1994's Ruby Vroom still is the purest mix of jazz and poetry that gave the band it's following. The whole record feels like a late night jam at a nightclub. Mike Doughty was the band's singer a and primary writer (he has since gone on to a moderately successful solo career). His words seem to lack cohesion until you start to really dig into them. "Is Chicago, Is not Chicago" has all the earmarks of a great jazz classic (complete with the upright bass line). "Down To This", which samples an old WWII song, hints at the electronic undertones that would later domiante their music.

1996 brought Irresistable Bliss, a more radio friendly album designed to broaden the fan base. While a strong record, it seemed to lack some of the avant garde nature of the first album. Still, "Super Bon Bon" and "Soundtrack to Mary" are irresistable in their own ways.

The band's last release was 1998's El Oso. This was a very radical deaprture from the first two records with a much greater reliance on electronic beats to compliment Doughty's poetry. "Circles" was a minor radio hit but really mislead people from the rest of the record. Songs like "St. Louise is Listening" and "Maybe I'll Come Down" showed a greater depth in writing and instrumentation. Unfortunately, the band broke up soon after.

What was great about Soul Coughing was the compete freedom to their musical approach and Doughty's abstract poetry. It's kind of a shame he has homogenized himself a bit since going solo (under the Dave Matthews Imprint) and morphed into just another singer/songwriter (although an above average one). Still, these guys are worth listening too simply because they truly don't sound like anyone else.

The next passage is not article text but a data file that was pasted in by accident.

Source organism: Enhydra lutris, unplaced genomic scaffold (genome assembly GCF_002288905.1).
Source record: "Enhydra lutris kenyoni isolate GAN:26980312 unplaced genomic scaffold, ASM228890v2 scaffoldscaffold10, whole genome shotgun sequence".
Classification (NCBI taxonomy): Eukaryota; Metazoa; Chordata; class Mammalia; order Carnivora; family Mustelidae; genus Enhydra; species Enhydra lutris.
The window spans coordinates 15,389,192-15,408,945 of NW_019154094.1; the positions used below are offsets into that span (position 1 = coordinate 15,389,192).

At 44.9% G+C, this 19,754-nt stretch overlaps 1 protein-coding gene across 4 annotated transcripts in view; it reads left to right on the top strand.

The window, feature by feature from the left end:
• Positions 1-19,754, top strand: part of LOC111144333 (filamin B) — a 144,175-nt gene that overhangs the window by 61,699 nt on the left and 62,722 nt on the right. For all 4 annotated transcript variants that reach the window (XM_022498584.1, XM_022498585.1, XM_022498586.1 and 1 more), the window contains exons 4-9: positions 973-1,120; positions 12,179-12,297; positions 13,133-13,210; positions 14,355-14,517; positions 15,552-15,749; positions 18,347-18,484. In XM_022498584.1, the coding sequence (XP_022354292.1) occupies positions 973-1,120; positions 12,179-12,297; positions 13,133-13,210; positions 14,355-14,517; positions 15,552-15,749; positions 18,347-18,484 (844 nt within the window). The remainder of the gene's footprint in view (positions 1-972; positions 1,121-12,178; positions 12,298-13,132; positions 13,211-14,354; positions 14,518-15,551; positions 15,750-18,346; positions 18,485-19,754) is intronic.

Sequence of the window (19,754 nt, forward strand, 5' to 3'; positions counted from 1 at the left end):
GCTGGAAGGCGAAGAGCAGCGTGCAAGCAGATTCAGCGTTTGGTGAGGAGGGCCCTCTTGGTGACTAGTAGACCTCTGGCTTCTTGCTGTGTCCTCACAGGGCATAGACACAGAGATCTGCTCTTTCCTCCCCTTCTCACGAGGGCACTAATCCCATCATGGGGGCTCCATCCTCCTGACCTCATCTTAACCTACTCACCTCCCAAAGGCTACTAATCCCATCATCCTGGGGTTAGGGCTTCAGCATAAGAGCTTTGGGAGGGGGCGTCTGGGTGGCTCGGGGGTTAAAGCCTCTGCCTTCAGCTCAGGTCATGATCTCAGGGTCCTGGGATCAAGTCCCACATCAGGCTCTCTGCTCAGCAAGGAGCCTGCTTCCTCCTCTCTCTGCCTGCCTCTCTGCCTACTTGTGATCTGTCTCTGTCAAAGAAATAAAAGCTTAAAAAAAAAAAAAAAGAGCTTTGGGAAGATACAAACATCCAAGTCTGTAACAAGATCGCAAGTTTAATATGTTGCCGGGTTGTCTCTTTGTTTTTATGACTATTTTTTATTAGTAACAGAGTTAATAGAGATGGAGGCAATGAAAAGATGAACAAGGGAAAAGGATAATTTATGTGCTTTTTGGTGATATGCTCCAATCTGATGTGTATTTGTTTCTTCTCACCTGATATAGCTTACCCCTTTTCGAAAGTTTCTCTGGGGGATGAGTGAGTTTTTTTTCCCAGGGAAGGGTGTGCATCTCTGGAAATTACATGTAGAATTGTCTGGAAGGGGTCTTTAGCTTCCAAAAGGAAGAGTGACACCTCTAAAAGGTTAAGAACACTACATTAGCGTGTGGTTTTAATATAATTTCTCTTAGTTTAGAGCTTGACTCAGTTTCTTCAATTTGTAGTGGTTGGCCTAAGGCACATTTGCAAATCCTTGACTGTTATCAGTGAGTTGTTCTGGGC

(m4a) Soul Coughing -- Super Bon Bon (from Irresistable Bliss)
(m4a) Soul Coughing -- Circles (from El Oso)

Saturday, April 14, 2007

Bring That Beat Back

Okay so time for a confession. I CANNOT DANCE!!! I am inflicted with the same disease that most middle aged white males have...complete lack of rhythm. The only way I would ever find my way on to a dance floor was after many, many, many drinks and a total loss of any sense of proprierty. This however would seem to cotnradict my love of dance music. I enjoy almost all forms of electronic music and stocked a good portion of my CD collection with Chemical Brothers, Fatboy Slim and Prodigy throughout the 90's. This also lead to a true appreciation for hip hop. Being out here in California, you get exposed to alot more rap and hip hop than other places I imagine. So I offer you a couple of unusual tracks that I stumbled across cleaning out my CD shelves a few days ago.